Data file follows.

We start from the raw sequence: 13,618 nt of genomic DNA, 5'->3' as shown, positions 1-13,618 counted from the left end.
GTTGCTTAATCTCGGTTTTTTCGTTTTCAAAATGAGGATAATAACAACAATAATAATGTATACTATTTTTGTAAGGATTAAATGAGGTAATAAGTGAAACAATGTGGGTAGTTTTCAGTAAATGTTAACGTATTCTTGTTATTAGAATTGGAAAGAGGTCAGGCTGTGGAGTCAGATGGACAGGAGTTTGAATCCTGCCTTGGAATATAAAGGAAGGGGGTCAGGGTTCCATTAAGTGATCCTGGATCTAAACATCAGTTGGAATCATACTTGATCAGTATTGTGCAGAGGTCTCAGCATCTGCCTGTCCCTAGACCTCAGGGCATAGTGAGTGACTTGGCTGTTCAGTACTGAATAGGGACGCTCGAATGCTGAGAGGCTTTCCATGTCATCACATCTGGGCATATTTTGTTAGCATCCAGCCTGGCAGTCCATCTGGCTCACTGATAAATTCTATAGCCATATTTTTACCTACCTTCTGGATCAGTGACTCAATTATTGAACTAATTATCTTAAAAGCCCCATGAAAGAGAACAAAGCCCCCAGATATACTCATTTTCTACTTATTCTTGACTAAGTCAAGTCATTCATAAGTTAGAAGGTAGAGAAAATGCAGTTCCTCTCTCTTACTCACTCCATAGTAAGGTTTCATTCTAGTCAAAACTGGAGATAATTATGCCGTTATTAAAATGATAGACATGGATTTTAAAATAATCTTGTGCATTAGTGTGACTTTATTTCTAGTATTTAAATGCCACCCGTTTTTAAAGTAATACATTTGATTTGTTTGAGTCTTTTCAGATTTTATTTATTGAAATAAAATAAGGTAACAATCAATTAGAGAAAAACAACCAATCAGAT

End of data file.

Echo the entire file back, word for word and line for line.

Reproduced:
We start from the raw sequence: 13,618 nt of genomic DNA, 5'->3' as shown, positions 1-13,618 counted from the left end.
GTTGCTTAATCTCGGTTTTTTCGTTTTCAAAATGAGGATAATAACAACAATAATAATGTATACTATTTTTGTAAGGATTAAATGAGGTAATAAGTGAAACAATGTGGGTAGTTTTCAGTAAATGTTAACGTATTCTTGTTATTAGAATTGGAAAGAGGTCAGGCTGTGGAGTCAGATGGACAGGAGTTTGAATCCTGCCTTGGAATATAAAGGAAGGGGGTCAGGGTTCCATTAAGTGATCCTGGATCTAAACATCAGTTGGAATCATACTTGATCAGTATTGTGCAGAGGTCTCAGCATCTGCCTGTCCCTAGACCTCAGGGCATAGTGAGTGACTTGGCTGTTCAGTACTGAATAGGGACGCTCGAATGCTGAGAGGCTTTCCATGTCATCACATCTGGGCATATTTTGTTAGCATCCAGCCTGGCAGTCCATCTGGCTCACTGATAAATTCTATAGCCATATTTTTACCTACCTTCTGGATCAGTGACTCAATTATTGAACTAATTATCTTAAAAGCCCCATGAAAGAGAACAAAGCCCCCAGATATACTCATTTTCTACTTATTCTTGACTAAGTCAAGTCATTCATAAGTTAGAAGGTAGAGAAAATGCAGTTCCTCTCTCTTACTCACTCCATAGTAAGGTTTCATTCTAGTCAAAACTGGAGATAATTATGCCGTTATTAAAATGATAGACATGGATTTTAAAATAATCTTGTGCATTAGTGTGACTTTATTTCTAGTATTTAAATGCCACCCGTTTTTAAAGTAATACATTTGATTTGTTTGAGTCTTTTCAGATTTTATTTATTGAAATAAAATAAGGTAACAATCAATTAGAGAAAAACAACCAATCAGAT